How I experience Dissociative Identity Disorder


Things I would want others to know about me and how Dissociative Identity Disorder has played a big part in my life:

I survived severe abuse at the hands of more than one perpetrator starting younger than age 2 extending over several years into adulthood. To escape this abuse, I dissociated or floated away to another place in my head and through the genius creativity of a child created someone else to take my place. That person or part of me took the abuse for me. Then, I was able to continue in life not aware of what had happened. This happened over and over again until I had several other “mes” that often had their own name and had different experiences, likes, and dislikes. Some of them claim my family as their own, but most do not. I believe this is part of the way they separate themselves from the family that abused them.

In case you wonder how the parts of me get their names, it is all related to names I was exposed to. I would take names from favorite tv shows, books, movies, friends, etc. and apply them to the parts I created inside. This was all done subconsciously. Some parts have names that reflect what they do or how they feel. I have one insider who calls herself Worthless because that is the way she feels. I am still trying to convince her that she is not worthless and to help her find a new name for herself.

I would not be alive today if it were not for the ability to create these other parts. One reason is that my mind would not have been able to take the knowledge of all that was happening to me from a very young age. Having separate parts hold all of these pieces saved me from having to deal with it all at once before I was ready. Therapists have told me that not everyone has this ability to dissociate to the extreme degree. The ability tends to run in families. If I was not able to dissociate as I did, my mind would not have been able to cope and I would have developed some other mental disorder such as schizophrenia. Another way they have saved me is by keeping me safe from myself the many times I have been suicidal in my life. They are able to come out and protect me from doing harm to myself.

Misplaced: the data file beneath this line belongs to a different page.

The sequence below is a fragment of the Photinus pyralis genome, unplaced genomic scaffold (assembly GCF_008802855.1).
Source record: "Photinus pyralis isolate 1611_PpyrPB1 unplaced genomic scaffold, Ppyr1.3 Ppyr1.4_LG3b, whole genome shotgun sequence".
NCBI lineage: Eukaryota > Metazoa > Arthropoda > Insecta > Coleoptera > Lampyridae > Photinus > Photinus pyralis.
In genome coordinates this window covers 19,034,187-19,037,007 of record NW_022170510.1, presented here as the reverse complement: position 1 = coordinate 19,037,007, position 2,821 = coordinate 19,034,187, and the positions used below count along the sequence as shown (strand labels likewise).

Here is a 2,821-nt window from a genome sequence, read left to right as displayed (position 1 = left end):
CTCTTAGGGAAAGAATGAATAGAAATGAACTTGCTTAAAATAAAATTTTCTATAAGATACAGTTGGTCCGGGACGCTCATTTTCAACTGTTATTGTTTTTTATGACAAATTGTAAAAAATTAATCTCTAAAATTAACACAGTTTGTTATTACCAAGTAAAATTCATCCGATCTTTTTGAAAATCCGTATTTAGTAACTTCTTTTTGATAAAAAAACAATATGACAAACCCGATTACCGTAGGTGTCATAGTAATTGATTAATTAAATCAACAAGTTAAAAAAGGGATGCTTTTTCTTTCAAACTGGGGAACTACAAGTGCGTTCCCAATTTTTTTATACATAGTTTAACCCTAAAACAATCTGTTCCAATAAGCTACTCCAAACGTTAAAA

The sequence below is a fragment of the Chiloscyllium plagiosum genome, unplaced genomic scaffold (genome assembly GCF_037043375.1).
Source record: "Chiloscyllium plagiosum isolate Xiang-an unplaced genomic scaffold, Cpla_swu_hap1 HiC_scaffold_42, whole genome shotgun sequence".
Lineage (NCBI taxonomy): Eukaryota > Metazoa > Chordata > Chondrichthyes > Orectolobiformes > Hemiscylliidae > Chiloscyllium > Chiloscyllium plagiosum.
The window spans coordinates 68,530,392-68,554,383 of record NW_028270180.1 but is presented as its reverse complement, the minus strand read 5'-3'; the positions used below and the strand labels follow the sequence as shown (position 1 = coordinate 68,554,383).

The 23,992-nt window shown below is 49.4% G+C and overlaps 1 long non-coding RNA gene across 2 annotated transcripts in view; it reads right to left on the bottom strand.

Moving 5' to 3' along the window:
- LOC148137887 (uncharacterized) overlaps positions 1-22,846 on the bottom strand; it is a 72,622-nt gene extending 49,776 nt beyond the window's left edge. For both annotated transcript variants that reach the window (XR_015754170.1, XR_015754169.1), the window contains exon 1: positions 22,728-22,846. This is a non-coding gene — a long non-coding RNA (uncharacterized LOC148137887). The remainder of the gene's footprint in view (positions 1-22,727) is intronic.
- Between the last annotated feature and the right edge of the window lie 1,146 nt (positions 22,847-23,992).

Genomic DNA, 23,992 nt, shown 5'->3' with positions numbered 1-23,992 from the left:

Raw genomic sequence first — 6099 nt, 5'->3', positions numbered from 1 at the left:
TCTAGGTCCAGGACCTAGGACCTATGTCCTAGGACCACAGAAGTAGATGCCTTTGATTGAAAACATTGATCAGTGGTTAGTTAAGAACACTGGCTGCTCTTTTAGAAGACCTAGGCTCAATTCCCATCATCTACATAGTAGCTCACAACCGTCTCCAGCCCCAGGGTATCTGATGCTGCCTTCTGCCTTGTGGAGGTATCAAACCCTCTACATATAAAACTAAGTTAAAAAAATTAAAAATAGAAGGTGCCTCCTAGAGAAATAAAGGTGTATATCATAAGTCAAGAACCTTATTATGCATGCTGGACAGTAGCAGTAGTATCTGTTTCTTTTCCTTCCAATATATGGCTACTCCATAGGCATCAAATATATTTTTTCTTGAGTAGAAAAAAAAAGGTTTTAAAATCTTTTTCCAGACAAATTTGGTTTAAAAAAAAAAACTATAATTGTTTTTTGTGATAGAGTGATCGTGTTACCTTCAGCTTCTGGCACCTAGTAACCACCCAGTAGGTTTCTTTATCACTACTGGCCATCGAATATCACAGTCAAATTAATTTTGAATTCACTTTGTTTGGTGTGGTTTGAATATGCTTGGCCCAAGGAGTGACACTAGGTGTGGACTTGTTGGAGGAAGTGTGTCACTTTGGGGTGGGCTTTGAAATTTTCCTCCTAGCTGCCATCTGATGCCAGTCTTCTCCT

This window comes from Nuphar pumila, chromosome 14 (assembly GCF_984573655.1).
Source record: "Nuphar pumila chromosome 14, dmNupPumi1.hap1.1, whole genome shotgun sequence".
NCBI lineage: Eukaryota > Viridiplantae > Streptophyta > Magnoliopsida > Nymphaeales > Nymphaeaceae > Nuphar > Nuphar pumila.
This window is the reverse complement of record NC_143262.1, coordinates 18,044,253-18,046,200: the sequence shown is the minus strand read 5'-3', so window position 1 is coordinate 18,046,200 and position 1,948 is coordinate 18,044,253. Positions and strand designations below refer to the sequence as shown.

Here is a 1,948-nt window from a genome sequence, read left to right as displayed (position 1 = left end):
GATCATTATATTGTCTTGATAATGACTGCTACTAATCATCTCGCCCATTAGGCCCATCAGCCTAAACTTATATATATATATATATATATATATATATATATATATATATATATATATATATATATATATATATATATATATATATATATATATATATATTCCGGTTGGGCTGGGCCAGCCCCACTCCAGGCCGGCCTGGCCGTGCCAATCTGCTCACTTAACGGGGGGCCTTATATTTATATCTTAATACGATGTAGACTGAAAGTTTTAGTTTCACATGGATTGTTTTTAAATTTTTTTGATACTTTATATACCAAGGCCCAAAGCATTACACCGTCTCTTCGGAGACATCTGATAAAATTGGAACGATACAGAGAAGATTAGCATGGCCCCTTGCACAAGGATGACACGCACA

The different parts of me hold specific memories related to the trauma, but parts also hold other things. I have one part, Suzanne, who was able to hold the pleasure associated with sex. She kept it for me all my life so that I would still be able to enjoy sex one day. If I didn’t have her to hold that for me – my sexuality – then I would have immense trouble enjoying the gift of sex as an adult. Another part of me, Cassandra, held a strong passion for God. Even though parts of me were severely abused by an uncle who was a preacher and were very confused about God, Cassandra was there to be able to show God’s true nature and share His love with them. She is also one of our strongest insiders that has kept us functional and kept the faith.